The adequate fight against tax fraud, tax evasion and tax havens is currently at the centre of the political debate at European level. This debate does not only concern fair taxation and the drainage of a swamp, which on occasions looks like being structured in Mafioso style, it also concerns a lot of money: these partly still legal, partly illegal practices mean that the European Member States miss out on an income of ca. 1 billion Euros per year, which would not only be important for budget consolidations, but would also represent necessary funds for investments in sustainable growth and employment. EU Commissioner Šemeta presented a platform for “Tax Good Governance“ this week, where various experts shall critically analyse the ideas of the Commission - laid down in the Action Plan at the end of 2012 - over the coming months. However, public pressure is also required to make sure that these proposals for just and fair taxation do not peter out.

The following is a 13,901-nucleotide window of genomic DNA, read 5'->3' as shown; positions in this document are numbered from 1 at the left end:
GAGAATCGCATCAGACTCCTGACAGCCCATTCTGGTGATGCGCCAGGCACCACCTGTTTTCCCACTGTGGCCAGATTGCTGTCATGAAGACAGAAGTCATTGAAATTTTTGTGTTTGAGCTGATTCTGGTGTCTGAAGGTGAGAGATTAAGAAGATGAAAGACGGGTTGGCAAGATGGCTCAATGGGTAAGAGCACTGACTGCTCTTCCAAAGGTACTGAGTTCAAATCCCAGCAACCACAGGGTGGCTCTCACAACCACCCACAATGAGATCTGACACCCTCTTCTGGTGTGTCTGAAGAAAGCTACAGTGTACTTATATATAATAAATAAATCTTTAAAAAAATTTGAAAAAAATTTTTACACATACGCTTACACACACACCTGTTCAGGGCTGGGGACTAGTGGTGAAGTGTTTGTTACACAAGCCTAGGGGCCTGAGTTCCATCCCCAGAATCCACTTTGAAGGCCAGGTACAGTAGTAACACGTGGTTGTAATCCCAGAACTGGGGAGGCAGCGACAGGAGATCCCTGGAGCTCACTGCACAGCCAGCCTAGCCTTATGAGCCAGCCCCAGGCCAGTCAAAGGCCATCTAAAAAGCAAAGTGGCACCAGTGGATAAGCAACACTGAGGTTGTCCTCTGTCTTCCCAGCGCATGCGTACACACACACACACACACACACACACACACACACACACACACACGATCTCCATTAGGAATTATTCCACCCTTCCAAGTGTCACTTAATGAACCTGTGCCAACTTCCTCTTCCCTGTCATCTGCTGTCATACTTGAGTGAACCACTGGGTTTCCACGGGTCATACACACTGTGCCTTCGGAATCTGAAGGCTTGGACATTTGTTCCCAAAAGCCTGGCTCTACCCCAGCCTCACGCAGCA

At a press briefing held by the Commission on Tuesday, the Lithuanian Commissioner for Taxation and Customs Union, Audit and Anti-Fraud, Algirdas Šemeta, announced the creation of a new platform for Tax Good Governance. This international forum shall support and monitor progress made by the Member States in tackling aggressive tax planning by large companies and tax havens. The setting up of this group of experts had already been announced in the Commission’s Action Plan against tax fraud and evasion - adopted in December 2012 -, whereby this plan also includes those issues, which shall be addressed by the members of this new group: uniform criteria are required to recognise tax havens resp. to put them on “black lists”. Non-EU states shall be persuaded to implement “tax good governance”, which (in future) shall apply within the EU. Also required is a common approach against “aggressive tax planning” by large companies, which avoid their tax liability by means of legal tricks and loopholes. Member States shall improve their double tax treaties; common anti-abuse measures, automatic data exchange within the Union, an EU-wide tax identification number, common guidelines to trace capital flows and a course of action against harmful tax competition would be required. Finally, Europe shall speak with one voice at international level (G8, G20) to develop and to enforce international high standards against tax evasion and fraud. All these issues and proposals, most of which are still in their initial stages, play an important role. The group of experts will be made up of ca. 45 people, who represent a broad range of interested participants: together with 15 additional experts - from companies operating throughout Europe or civil society stakeholders resp. trade unions and scientific circles -, representatives of all national tax authorities will contribute to the fight against tax evasion and fraud. The first meeting of this platform shall take place as early as 10 June, whereby Member States, trade unions, NGOs and companies will have until 8 May to apply for a seat in the platform resp. to appoint their tax experts. Organisations will be appointed for a period of three years.